I really hate the classic Main Street/Wall Street division. It ignores the investor class. About half of all Americans own stock, either directly by owning individual shares or indirectly through a mutual fund. So there's a lot of overlap there.
Still, plenty of analysts are acting as if the good news on the economy is somehow bad news for investors. The latest data on gross domestic product, jobs, and trade have caused many bearish economists—such as those at Goldman Sachs and Merrill Lynch—to toss in the towel. As if they had a choice.
The economy is clearly reaccelerating, and there's a really good chance that the second quarter—the one we are in now—will mark the economy's return to 3 percent-plus growth for the first time since the first quarter of 2006. "The latest data describe a vibrant rebound in growth in the current quarter," muses the econ team at JP Morgan, which boosted its forecast for 2Q GDP growth to 4 percent from 2.5 percent.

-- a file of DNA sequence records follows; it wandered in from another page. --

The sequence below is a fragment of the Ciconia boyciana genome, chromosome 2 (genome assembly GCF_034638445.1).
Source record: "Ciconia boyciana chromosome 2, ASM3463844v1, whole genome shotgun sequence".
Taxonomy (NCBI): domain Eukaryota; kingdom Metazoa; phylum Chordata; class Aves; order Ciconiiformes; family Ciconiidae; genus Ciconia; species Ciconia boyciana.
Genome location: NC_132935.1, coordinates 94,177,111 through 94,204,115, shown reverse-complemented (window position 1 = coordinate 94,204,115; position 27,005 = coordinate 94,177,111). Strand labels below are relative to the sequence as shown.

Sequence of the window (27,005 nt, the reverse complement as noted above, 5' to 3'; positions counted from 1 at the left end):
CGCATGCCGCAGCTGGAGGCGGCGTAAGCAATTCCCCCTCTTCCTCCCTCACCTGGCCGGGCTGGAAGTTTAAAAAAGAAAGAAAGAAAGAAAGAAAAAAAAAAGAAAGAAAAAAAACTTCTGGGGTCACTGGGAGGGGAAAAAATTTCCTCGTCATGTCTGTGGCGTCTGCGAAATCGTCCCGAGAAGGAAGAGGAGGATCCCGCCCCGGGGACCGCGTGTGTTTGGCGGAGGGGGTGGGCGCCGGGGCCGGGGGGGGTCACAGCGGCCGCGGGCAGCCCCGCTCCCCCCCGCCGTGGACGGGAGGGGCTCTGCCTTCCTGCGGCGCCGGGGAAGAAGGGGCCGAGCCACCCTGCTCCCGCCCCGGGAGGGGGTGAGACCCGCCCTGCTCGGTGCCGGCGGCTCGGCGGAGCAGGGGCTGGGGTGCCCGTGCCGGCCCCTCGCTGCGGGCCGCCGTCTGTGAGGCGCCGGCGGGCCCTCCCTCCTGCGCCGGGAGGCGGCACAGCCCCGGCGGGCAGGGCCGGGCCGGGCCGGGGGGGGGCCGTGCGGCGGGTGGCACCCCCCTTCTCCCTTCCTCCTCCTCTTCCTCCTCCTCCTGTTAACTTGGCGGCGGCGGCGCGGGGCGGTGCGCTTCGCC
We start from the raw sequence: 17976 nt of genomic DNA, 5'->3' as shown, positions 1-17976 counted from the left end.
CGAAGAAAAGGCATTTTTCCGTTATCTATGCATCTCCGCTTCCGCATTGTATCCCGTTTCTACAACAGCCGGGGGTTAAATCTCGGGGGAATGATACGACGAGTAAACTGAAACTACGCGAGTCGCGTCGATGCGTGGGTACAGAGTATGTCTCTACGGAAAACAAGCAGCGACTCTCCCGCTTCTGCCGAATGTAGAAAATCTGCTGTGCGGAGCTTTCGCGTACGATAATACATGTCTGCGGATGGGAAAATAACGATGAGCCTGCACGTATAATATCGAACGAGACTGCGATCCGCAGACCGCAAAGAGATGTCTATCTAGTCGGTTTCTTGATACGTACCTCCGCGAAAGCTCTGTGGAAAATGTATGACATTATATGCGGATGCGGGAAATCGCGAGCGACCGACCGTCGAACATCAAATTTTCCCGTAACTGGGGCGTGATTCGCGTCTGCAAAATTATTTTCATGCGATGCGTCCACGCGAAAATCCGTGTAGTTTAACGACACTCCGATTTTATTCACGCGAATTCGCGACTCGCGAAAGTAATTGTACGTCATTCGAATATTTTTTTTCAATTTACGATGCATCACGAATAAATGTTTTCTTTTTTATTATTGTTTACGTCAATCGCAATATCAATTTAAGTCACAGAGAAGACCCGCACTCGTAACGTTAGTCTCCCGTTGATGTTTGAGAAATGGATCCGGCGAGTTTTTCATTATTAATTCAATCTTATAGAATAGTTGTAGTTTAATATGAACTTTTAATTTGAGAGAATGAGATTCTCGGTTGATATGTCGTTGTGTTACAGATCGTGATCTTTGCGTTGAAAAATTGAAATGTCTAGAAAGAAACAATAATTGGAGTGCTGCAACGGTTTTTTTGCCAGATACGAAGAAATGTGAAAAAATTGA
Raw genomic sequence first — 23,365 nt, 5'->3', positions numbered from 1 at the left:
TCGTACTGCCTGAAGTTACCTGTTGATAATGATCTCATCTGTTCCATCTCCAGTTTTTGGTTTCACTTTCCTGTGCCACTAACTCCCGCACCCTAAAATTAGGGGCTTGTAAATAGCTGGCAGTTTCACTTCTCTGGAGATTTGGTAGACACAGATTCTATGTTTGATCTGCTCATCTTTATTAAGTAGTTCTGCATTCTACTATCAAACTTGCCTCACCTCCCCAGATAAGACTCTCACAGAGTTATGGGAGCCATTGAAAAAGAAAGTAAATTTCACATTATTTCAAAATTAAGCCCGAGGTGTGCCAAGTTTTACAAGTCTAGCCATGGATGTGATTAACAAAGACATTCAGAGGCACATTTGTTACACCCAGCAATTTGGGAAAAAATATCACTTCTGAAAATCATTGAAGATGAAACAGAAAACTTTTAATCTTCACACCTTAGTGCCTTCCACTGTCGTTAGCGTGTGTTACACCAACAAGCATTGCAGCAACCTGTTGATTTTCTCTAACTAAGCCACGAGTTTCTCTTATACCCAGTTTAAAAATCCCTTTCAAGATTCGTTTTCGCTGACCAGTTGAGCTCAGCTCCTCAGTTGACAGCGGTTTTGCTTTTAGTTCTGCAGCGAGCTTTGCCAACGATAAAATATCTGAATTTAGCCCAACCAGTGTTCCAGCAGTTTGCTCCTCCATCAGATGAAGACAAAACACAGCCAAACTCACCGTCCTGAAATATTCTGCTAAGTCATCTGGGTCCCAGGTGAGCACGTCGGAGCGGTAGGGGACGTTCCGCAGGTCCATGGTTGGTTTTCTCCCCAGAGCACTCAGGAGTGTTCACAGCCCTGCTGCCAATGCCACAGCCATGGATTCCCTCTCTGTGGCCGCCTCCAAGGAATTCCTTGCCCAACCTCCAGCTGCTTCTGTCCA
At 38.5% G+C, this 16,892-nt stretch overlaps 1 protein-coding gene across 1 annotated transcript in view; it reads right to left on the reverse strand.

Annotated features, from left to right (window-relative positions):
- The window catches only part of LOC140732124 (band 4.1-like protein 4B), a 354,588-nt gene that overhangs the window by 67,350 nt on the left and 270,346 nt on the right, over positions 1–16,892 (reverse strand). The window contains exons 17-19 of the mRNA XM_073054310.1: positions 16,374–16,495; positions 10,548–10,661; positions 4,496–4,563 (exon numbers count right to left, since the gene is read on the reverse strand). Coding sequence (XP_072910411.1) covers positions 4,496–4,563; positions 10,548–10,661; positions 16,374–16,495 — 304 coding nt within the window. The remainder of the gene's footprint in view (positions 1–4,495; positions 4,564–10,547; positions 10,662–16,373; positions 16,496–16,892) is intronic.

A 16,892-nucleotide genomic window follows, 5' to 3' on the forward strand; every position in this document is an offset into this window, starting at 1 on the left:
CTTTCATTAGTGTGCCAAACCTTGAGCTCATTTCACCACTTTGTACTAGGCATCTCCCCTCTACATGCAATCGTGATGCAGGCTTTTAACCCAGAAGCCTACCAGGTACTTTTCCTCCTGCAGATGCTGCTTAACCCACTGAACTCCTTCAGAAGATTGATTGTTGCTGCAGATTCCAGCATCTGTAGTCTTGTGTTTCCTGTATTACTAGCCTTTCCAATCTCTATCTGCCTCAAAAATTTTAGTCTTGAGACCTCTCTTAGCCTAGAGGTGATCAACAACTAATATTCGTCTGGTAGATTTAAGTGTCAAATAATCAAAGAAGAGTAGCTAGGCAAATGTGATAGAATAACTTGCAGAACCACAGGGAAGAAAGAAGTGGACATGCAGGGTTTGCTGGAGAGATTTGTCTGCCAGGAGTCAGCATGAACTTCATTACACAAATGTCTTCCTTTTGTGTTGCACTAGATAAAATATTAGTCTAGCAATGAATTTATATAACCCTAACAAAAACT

But now the worriers on Wall Street and in the media are fretting that good news on jobs and incomes means the Federal Reserve won't cut interest rates anytime soon—and that's a killer for stocks. Not necessarily so. MKM Partners economist Michael Darda points out that during the four instances when the Fed has been on pause for a year more during the past two decades—Bernanke & Co. last raised rates last summer—the stock market has gained an average of 26 percent.
So just because the Fed isn't cutting rates doesn't mean that portfolios won't rise, and it's been the triumvirate of stock wealth, jobs growth, and income gains that has kept the consumer spending and the economy rolling despite the recession in housing and autos.